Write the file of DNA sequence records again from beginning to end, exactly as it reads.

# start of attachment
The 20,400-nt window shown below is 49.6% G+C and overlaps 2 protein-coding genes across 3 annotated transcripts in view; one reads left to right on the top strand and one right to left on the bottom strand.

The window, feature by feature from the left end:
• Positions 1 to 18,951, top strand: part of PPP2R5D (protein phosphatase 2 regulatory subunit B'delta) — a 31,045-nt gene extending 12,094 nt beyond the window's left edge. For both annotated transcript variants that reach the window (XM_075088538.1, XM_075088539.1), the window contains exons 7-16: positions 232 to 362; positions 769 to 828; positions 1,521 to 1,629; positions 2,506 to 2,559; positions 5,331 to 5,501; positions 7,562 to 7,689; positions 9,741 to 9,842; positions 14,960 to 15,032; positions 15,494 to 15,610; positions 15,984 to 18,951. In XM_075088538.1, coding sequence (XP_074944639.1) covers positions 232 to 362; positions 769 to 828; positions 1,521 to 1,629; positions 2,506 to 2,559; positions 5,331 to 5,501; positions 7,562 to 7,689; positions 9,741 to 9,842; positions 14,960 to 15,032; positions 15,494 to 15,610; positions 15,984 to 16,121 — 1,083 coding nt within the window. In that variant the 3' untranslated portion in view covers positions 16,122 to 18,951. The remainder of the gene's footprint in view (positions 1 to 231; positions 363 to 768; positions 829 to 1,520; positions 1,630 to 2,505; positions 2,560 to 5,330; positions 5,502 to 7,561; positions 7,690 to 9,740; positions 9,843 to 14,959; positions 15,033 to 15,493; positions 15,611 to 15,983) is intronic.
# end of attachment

The 20,400-nt window shown below is 49.6% G+C and overlaps 2 protein-coding genes across 3 annotated transcripts in view; one reads left to right on the top strand and one right to left on the bottom strand.

The window, feature by feature from the left end:
• Positions 1 to 18,951, top strand: part of PPP2R5D (protein phosphatase 2 regulatory subunit B'delta) — a 31,045-nt gene extending 12,094 nt beyond the window's left edge. For both annotated transcript variants that reach the window (XM_075088538.1, XM_075088539.1), the window contains exons 7-16: positions 232 to 362; positions 769 to 828; positions 1,521 to 1,629; positions 2,506 to 2,559; positions 5,331 to 5,501; positions 7,562 to 7,689; positions 9,741 to 9,842; positions 14,960 to 15,032; positions 15,494 to 15,610; positions 15,984 to 18,951. In XM_075088538.1, coding sequence (XP_074944639.1) covers positions 232 to 362; positions 769 to 828; positions 1,521 to 1,629; positions 2,506 to 2,559; positions 5,331 to 5,501; positions 7,562 to 7,689; positions 9,741 to 9,842; positions 14,960 to 15,032; positions 15,494 to 15,610; positions 15,984 to 16,121 — 1,083 coding nt within the window. In that variant the 3' untranslated portion in view covers positions 16,122 to 18,951. The remainder of the gene's footprint in view (positions 1 to 231; positions 363 to 768; positions 829 to 1,520; positions 1,630 to 2,505; positions 2,560 to 5,330; positions 5,502 to 7,561; positions 7,690 to 9,740; positions 9,843 to 14,959; positions 15,033 to 15,493; positions 15,611 to 15,983) is intronic.